A proposed class action claims the Pocket Juice portable power banks sold by Tzumi Electronics LLC fail to deliver the advertised amount of power.
The lawsuit explains that Tzumi’s Pocket Juice products allow consumers to recharge personal electronic devices by converting power from their own internal batteries to a voltage that the devices can accept. According to the suit, the one material difference between different models of power banks is their ability to charge a device, which is measured in milliampere-hours (mAh).
According to the case, all Tzumi Pocket Juice products are falsely advertised in that they are unable to deliver the amount of mAh represented to consumers on the devices’ packaging. Although Pocket Juice power banks are represented as able to provide 5,000, 8,000, 10,000, 15,000 or 20,000 mAh, the devices actually have a “substantially lower” mAh capacity, the suit alleges.
The complaint points out that a power bank uses as much as 30 to 40 percent of its own battery power to run its internal circuit board and convert power to charge a personal electronic device. The suit argues that because Tzumi bases its mAh representations on the capacity of the power banks’ internal battery cells, the products are incapable of delivering the advertised amount of power to consumers’ devices.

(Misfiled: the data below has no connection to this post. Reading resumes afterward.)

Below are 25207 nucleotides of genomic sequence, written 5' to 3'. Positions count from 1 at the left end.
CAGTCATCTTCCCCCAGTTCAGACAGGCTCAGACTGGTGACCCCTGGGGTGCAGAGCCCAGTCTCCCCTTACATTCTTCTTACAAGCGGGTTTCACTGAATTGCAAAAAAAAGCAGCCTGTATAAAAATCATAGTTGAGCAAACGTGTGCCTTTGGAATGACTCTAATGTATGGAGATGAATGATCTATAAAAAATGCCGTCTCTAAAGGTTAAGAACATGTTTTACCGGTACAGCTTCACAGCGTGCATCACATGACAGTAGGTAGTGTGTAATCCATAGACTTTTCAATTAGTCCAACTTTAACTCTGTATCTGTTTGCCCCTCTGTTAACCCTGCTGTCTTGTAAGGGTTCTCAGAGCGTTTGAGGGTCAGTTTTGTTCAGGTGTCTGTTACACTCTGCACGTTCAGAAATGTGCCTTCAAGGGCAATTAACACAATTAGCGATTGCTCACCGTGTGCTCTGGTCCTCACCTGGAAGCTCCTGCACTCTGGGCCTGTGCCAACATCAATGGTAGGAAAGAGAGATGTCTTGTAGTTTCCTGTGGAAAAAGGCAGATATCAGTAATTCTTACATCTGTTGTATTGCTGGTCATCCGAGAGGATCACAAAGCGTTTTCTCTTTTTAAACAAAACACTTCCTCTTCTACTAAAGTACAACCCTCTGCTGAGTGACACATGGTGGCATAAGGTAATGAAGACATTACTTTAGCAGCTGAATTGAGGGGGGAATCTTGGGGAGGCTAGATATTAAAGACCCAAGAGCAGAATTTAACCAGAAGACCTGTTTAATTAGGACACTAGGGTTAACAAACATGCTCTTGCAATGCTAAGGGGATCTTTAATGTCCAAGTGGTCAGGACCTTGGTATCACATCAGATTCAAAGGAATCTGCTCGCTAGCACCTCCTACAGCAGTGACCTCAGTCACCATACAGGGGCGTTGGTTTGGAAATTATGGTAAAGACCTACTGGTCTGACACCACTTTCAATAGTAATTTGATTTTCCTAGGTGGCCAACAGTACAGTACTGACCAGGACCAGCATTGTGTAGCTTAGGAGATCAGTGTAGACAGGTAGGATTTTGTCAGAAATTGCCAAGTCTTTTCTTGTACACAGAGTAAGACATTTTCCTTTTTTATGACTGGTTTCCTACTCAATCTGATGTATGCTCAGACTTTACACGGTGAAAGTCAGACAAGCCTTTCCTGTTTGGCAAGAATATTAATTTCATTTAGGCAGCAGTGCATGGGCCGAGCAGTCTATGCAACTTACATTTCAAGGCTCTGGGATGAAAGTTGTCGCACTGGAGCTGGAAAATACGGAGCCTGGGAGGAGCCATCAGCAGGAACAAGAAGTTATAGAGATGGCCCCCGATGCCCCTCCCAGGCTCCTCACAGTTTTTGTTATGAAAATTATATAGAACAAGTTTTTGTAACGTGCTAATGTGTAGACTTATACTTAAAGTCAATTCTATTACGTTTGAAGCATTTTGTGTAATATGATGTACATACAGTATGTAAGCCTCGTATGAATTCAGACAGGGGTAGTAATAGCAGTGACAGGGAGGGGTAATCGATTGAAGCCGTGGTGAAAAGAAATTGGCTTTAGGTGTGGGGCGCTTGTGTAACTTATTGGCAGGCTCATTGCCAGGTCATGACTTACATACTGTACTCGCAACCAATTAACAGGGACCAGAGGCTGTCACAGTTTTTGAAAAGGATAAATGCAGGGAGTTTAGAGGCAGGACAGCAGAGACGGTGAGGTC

The two plaintiffs, who each purchased a Pocket Juice 4000, hired an outside laboratory to perform tests on 4,000, 6,000, and 20,000 mAh Pocket Juice models, the suit says. According to the case, the test results showed that 100 percent of the products “do not measure up” to Tzumi’s advertised mAh claims, as the complaint illustrates in the below chart:
The plaintiffs argue that they would not have purchased the Pocket Juice products, or would have paid less, had they known the devices were incapable of delivering the advertised mAh.
The lawsuit looks to cover anyone who purchased Tzumi Pocket Juice products in California, Florida, Illinois, Massachusetts, Michigan, New Jersey, New York, North Carolina, Ohio, Texas and Washington.
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